Old 05-06-04, 08:45 AM   #10
AndrewP
Senior Member
 
Join Date: Sep 2001
Location: Montreal
Bikes: Peugeot Hybrid, Minelli Hybrid
Posts: 6,521
Mentioned: 0 Post(s)
Tagged: 0 Thread(s)
Quoted: 0 Post(s)
The uneven gouge on the face of the crank shows that the pedal wasnt in straight - i.e. cross threaded. Since Wallyworld doesnt sell Sequoias, take it to the bikeshop.
AndrewP is offline   Reply With Quote
Old 05-06-04, 09:32 AM   #11
sorebutt
Über member!
 
sorebutt's Avatar
 
Join Date: Sep 2001
Location: Sunnyvale, CA.
Bikes: 2004 Albert Eisentraut
Posts: 993
Mentioned: 0 Post(s)
Tagged: 0 Thread(s)
Quoted: 0 Post(s)
if you want to fix it yourself, you can try the pedal thread repair kit from biketoolsetc.com it is not cheap but will save you a new crank.
sorebutt is offline   Reply With Quote
Old 05-06-04, 03:39 PM   #12
Phatman
Senior Member
 
Join Date: Sep 2002
Location: NC
Bikes:
Posts: 3,411
Mentioned: 0 Post(s)
Tagged: 0 Thread(s)
Quoted: 0 Post(s)
i remeber reading about the truvativ elita cranks having trouble where the steel thread insert to the aluminum cranks was prone to coming out the older models. perhaps this happend to yours?
Phatman is offline   Reply With Quote
Old 05-06-04, 04:15 PM   #13
akirafist
Member
Thread Starter
 
akirafist's Avatar
 
Join Date: Apr 2004
Bikes:
Posts: 42
Mentioned: 0 Post(s)
Tagged: 0 Thread(s)
Quoted: 0 Post(s)
Well I took it back to my LBS, told them what happened and the manager sicked two guys on it immediately after apologizing. I also mentioned my wheel went awry as the pedal broke and I did a Grassy Knoll so he volunteered to true it for me too. Twenty minutes later I had a new crank and true wheel - good as new. I watched them put the force of Jesus on that pedal when they got to the end of tightening, so shouldn't be a recurring problem I hope.

I'm definitely giving this shop more of my business.
akirafist is offline   Reply With Quote
Old 05-06-04, 04:26 PM   #14
khuon
DEADBEEF
 
khuon's Avatar
 
Join Date: Aug 2002
Location: Catching his breath alongside a road near Seattle, WA USA
Bikes: 1999 K2 OzM, 2001 Aegis Aro Svelte
Posts: 12,242
Mentioned: 0 Post(s)
Tagged: 0 Thread(s)
Quoted: 0 Post(s)
Quote:
Originally Posted by akirafist
I watched them put the force of Jesus on that pedal when they got to the end of tightening, so shouldn't be a recurring problem I hope.
I'm not so sure overtorquing the pedals... especially the left-side pedal is a good idea. My technique is to grease the threads and then thread the pedal on by hand to make sure I'm not crossthreading. Then I take the pedal wrench and snug them up. Park Tool recommends 30 lbs-ft. I guestimate. At anyrate, the left-side pedal will work its way tight on its own; no need to give it too much torque during installation.
__________________
1999 K2 OzM 2001 Aegis Aro Svelte
"Be liberal in what you accept, and conservative in what you send." -- Jon Postel, RFC1122
khuon is offline   Reply With Quote
Old 05-06-04, 05:17 PM   #15
supcom
You need a new bike
 
supcom's Avatar
 
Join Date: Aug 2002
Bikes:
Posts: 5,433
Mentioned: 0 Post(s)
Tagged: 0 Thread(s)
Quoted: 0 Post(s)
Quote:
Originally Posted by khuon
I'm not so sure overtorquing the pedals... especially the left-side pedal is a good idea. My technique is to grease the threads and then thread the pedal on by hand to make sure I'm not crossthreading. Then I take the pedal wrench and snug them up. Park Tool recommends 30 lbs-ft. I guestimate. At anyrate, the left-side pedal will work its way tight on its own; no need to give it too much torque during installation.
Why would the left side have any more tendency to tighten than the right side? Since the right side is reverse threaded, shouldn't each pedal see the same forces relative to the thread direction?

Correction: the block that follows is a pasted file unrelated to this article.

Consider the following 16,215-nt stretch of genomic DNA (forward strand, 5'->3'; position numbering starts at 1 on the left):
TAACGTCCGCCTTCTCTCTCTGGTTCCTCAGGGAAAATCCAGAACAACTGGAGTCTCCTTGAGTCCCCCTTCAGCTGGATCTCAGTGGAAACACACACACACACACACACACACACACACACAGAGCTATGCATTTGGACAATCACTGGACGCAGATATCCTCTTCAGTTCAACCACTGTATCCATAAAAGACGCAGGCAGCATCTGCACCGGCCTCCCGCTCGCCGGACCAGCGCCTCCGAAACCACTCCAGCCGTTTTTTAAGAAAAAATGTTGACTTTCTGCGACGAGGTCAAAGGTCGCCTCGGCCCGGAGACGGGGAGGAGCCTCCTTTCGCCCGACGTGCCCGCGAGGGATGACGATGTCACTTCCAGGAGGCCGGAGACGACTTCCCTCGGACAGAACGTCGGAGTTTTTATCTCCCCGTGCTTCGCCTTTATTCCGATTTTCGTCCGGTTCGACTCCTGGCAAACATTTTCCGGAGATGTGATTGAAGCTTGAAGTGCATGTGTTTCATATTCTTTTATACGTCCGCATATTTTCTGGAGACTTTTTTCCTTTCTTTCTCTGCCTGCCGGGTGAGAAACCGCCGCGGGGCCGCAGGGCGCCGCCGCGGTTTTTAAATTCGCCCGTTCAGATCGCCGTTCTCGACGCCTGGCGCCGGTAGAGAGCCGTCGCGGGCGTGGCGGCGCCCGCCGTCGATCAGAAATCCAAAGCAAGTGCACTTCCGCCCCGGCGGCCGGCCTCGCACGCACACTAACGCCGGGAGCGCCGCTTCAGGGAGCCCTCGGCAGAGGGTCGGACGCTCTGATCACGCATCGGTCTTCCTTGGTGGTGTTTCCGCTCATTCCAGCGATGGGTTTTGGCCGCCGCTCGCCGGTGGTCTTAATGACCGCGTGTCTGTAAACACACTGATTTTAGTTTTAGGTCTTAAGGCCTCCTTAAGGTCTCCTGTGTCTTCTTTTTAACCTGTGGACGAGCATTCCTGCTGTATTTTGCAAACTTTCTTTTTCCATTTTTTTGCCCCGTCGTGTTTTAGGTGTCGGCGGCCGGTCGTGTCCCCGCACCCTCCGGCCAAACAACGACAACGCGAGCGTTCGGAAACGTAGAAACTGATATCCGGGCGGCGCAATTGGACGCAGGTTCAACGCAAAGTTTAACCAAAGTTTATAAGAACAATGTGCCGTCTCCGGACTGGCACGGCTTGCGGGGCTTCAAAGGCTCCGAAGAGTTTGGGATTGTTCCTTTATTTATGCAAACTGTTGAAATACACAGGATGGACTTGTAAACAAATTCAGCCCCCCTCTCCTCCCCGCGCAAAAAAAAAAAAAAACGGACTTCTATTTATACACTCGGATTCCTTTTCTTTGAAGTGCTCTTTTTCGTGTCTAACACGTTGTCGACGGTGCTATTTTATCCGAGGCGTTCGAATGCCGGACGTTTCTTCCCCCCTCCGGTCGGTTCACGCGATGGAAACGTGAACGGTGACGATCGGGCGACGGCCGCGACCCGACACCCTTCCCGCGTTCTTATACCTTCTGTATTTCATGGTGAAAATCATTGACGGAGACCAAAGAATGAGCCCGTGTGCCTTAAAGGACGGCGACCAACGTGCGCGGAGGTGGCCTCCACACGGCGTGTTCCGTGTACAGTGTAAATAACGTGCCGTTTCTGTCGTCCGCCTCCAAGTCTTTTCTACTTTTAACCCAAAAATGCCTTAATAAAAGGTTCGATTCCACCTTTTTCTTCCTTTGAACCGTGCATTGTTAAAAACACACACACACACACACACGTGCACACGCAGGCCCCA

supcom is offline   Reply With Quote
Old 05-06-04, 06:27 PM   #16
khuon
DEADBEEF
 
khuon's Avatar
 
Join Date: Aug 2002
Location: Catching his breath alongside a road near Seattle, WA USA
Bikes: 1999 K2 OzM, 2001 Aegis Aro Svelte
Posts: 12,242
Mentioned: 0 Post(s)
Tagged: 0 Thread(s)
Quoted: 0 Post(s)
Quote:
Originally Posted by supcom
Why would the left side have any more tendency to tighten than the right side? Since the right side is reverse threaded, shouldn't each pedal see the same forces relative to the thread direction?
Sorry... I didn't mean to imply that the left side will tighten up more than the right. You're right that each pedal would see the same forces although there is the whole dominant leg thing but let's disregard that for now. I should have left the sidedness out of the statement. At anyrate, the pedals will have a tendency to tighten themselves over time.
__________________
1999 K2 OzM 2001 Aegis Aro Svelte
"Be liberal in what you accept, and conservative in what you send." -- Jon Postel, RFC1122
khuon is offline   Reply With Quote
Old 05-06-04, 07:03 PM   #17
borneo_cyclist
Member
 
borneo_cyclist's Avatar
 
Join Date: Apr 2004
Location: Kuching, Malaysia
Bikes: china cheap bikes
Posts: 40
Mentioned: 0 Post(s)
Tagged: 0 Thread(s)
Quoted: 0 Post(s)
Quote:
Originally Posted by akirafist
Brand new bike too (Specialized Sequoia). What causes this? The actual pedal is just fine, threads are in tact but my crank is 100% stripped and smooth. Any suggestions on alternate pedal/crank shaft so I don't take another nosedive in mid-street with cars coming?
I have a new USD 45 mountain bike and the pedal has fall off and change 4 times in 2 weeks when I am using it....but I finally find the solution :

1. remove the pedal bearing cover at the side of the pedal
2. put in some car engine oil (new)
3. rotate the pedal until it turns as smooth as a wheel
4. If it is not smooth, add in more oil
5. rotate in another direction and make sure it is smooth and noiseless also.
6. use an old cloth to clean the extra oil
7. install it into the crank
8. Make sure pedal turns smoothly and noiselessly at the crank
9. install back the pedal bearing cover

make sure u do not screw it too tight as this may damage the crank. remember that right pedal and left pedal are different. Try to ride the bike for few days and see how it goes. Carry the tools to open the pedal (15mm) wherever u go.
borneo_cyclist is offline   Reply With Quote
Reply


Thread Tools Search this Thread
Search this Thread:

Advanced Search

Posting Rules
You may not post new threads
You may not post replies
You may not post attachments
You may not edit your posts

BB code is On
Smilies are On
[IMG] code is On
HTML code is Off



All times are GMT -6. The time now is 05:24 AM.